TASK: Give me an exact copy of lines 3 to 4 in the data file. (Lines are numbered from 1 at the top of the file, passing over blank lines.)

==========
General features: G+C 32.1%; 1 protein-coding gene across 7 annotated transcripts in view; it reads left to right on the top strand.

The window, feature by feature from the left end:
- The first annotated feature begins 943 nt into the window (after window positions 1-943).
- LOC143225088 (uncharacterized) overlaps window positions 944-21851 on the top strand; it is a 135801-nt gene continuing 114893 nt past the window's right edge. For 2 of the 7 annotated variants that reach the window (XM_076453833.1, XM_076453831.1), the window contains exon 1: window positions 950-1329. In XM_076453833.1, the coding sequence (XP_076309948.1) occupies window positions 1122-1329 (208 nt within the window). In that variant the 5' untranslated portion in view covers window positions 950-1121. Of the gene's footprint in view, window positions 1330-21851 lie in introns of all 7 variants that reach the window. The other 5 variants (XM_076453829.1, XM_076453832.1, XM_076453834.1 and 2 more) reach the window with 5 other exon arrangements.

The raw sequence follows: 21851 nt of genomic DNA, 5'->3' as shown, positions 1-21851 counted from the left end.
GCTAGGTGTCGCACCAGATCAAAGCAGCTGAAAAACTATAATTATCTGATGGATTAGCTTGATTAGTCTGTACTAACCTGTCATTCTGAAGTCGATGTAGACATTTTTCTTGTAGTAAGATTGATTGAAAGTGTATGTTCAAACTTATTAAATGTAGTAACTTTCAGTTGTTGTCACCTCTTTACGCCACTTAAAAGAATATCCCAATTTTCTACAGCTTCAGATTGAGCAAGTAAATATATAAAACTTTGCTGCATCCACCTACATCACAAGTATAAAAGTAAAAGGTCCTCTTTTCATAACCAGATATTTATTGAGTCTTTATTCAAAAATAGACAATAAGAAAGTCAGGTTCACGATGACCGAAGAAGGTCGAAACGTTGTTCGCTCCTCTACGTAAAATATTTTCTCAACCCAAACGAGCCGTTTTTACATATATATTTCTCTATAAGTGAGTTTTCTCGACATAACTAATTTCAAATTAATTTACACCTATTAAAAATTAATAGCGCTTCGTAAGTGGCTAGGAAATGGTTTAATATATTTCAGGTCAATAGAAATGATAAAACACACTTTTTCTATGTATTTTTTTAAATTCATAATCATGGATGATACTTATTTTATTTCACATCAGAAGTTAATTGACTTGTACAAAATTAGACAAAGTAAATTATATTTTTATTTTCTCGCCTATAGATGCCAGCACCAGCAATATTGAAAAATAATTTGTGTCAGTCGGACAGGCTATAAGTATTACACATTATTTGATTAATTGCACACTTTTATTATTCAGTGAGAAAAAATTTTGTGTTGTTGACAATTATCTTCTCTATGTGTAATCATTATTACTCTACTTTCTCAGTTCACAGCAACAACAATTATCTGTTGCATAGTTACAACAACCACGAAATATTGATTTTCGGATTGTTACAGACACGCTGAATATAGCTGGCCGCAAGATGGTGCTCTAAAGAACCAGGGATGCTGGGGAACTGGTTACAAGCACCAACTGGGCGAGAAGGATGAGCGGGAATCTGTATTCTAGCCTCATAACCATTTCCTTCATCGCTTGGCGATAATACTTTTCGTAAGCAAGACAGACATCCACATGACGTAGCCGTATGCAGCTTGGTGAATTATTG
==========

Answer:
- The first annotated feature begins 943 nt into the window (after window positions 1-943).
- LOC143225088 (uncharacterized) overlaps window positions 944-21851 on the top strand; it is a 135801-nt gene continuing 114893 nt past the window's right edge. For 2 of the 7 annotated variants that reach the window (XM_076453833.1, XM_076453831.1), the window contains exon 1: window positions 950-1329. In XM_076453833.1, the coding sequence (XP_076309948.1) occupies window positions 1122-1329 (208 nt within the window). In that variant the 5' untranslated portion in view covers window positions 950-1121. Of the gene's footprint in view, window positions 1330-21851 lie in introns of all 7 variants that reach the window. The other 5 variants (XM_076453829.1, XM_076453832.1, XM_076453834.1 and 2 more) reach the window with 5 other exon arrangements.